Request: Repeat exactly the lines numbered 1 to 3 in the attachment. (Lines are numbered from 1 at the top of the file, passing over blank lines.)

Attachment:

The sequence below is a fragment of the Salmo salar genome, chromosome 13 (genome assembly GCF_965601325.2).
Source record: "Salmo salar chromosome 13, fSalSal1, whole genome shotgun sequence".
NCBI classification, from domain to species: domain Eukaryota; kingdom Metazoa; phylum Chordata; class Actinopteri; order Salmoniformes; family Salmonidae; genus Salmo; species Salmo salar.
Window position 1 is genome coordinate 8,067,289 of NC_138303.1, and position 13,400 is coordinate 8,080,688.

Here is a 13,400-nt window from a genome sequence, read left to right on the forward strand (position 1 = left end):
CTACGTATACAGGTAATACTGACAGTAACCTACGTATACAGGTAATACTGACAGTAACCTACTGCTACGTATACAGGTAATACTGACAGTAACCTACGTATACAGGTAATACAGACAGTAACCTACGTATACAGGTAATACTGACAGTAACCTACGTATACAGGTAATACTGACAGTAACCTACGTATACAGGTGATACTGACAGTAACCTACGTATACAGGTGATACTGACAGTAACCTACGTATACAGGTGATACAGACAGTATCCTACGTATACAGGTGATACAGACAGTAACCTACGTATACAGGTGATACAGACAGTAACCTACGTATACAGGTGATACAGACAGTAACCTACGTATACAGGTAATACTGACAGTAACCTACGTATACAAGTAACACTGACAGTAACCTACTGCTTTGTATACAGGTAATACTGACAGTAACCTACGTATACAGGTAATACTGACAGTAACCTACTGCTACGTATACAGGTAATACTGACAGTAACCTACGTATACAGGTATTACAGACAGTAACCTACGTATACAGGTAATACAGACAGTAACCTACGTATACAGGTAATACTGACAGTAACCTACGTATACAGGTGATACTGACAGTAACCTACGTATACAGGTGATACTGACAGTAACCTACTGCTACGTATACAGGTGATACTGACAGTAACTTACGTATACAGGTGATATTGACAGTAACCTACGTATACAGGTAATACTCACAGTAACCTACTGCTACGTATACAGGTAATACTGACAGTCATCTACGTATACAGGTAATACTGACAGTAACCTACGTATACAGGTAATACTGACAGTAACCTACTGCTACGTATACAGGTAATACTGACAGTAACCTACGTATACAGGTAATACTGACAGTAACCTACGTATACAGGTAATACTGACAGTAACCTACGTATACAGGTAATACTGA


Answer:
The sequence below is a fragment of the Salmo salar genome, chromosome 13 (genome assembly GCF_965601325.2).
Source record: "Salmo salar chromosome 13, fSalSal1, whole genome shotgun sequence".
NCBI classification, from domain to species: domain Eukaryota; kingdom Metazoa; phylum Chordata; class Actinopteri; order Salmoniformes; family Salmonidae; genus Salmo; species Salmo salar.